Does Naming OCC’s Otting Acting Director of FHFA Signal Broader GSE Reform Ahead?

Jospeh Otting


President Trump has named Comptroller of the Currency Joseph Otting as acting director of the Federal Housing Finance Agency beginning Jan. 6 after the end of the Director Mel Watt’s term.

The White House intends to nominate Mark Calabria, the chief economist for Vice President Mike Pence, to serve as the permanent FHFA director. Otting will serve in the role until Calabria is confirmed.

Under the Federal Vacancies Reform Act, the White House had two options to fill the acting director role: it could name one of Watt's lieutenants as acting director or appoint another temporary director who must have been previously confirmed by the Senate.

The administration's decision to appoint Otting instead of one of Watt's lieutenants is seen by some as a sign that the White House is looking to make immediate policy changes at the agency.

Congress appears unlikely to tackle housing finance reform anytime soon, but the FHFA has broad discretion to make changes to Fannie Mae and Freddie Mac, including potentially even recapitalizing them and returning them to the private sector.

Treasury Secretary Steven Mnuchin has made clear that GSE reform will be a priority next year and isn’t likely to see a temporary agency director as a setback. Particularly since Mnuchin and Otting are known to be close, many observers suggest they will move quickly on a new policy for the government-sponsored enterprises.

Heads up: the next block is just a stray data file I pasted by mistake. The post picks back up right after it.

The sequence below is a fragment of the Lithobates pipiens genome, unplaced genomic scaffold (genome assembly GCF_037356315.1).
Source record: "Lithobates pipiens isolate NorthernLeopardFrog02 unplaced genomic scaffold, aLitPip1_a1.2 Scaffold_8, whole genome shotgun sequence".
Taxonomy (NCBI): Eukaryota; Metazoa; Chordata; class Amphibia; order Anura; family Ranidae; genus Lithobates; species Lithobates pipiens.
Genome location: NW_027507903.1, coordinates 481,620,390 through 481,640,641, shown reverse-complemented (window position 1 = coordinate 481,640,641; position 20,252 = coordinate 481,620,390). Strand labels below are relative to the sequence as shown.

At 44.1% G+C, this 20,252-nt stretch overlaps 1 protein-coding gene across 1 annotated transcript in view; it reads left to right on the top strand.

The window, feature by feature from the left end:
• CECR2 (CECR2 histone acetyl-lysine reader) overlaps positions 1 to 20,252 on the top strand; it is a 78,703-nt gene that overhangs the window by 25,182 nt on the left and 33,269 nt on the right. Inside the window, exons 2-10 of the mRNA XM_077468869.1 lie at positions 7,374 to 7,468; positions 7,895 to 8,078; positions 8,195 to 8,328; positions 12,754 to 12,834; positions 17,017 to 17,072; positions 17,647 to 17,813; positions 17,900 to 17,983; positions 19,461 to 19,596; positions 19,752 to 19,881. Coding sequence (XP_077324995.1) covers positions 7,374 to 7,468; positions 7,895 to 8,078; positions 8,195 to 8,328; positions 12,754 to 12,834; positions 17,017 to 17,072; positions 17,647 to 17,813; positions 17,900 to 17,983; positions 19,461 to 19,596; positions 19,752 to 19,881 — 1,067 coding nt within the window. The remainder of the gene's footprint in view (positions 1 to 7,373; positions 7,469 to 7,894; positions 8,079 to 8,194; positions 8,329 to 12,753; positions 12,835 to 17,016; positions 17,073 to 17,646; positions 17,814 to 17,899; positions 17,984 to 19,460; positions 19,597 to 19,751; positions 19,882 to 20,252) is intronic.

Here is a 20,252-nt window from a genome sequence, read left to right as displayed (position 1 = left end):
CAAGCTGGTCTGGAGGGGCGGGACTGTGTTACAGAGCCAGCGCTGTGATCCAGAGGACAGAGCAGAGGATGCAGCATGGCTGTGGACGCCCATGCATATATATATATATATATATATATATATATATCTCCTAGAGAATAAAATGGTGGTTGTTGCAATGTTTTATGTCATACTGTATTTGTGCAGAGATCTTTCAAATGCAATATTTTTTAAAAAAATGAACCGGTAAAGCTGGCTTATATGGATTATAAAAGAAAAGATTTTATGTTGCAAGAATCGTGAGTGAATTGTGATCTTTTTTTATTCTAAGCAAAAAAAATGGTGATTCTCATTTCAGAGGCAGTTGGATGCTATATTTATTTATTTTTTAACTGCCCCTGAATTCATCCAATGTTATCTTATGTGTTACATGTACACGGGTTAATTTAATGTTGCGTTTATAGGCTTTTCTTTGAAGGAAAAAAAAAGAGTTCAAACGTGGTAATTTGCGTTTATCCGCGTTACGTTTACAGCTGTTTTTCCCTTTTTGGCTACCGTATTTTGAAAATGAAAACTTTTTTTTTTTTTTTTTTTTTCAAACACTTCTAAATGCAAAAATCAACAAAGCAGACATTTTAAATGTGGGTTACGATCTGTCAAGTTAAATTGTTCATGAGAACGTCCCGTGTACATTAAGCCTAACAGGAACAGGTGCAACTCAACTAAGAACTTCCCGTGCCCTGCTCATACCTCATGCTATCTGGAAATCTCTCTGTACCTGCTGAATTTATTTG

Otting's moves in the temporary role could signal the administration's broader GSE reform plans, observers said.

"The administration can end the profit sweep and allow Fannie Mae and Freddie Mac to retain earnings and rebuild capital," wrote Brian Gardner and Michael Michaud of Keefe Bruyette and Woods in an analyst note on Friday, "The administration can also sell Treasury's stake in the GSEs thus recapitalizing and releasing them to fully private ownership. Furthermore, we think FHFA can make additional changes to bring more private capital into the mortgage system via deeper mortgage insurance cover and expanded use of credit risk transfers both of which would, in our view, benefit the private mortgage insurers."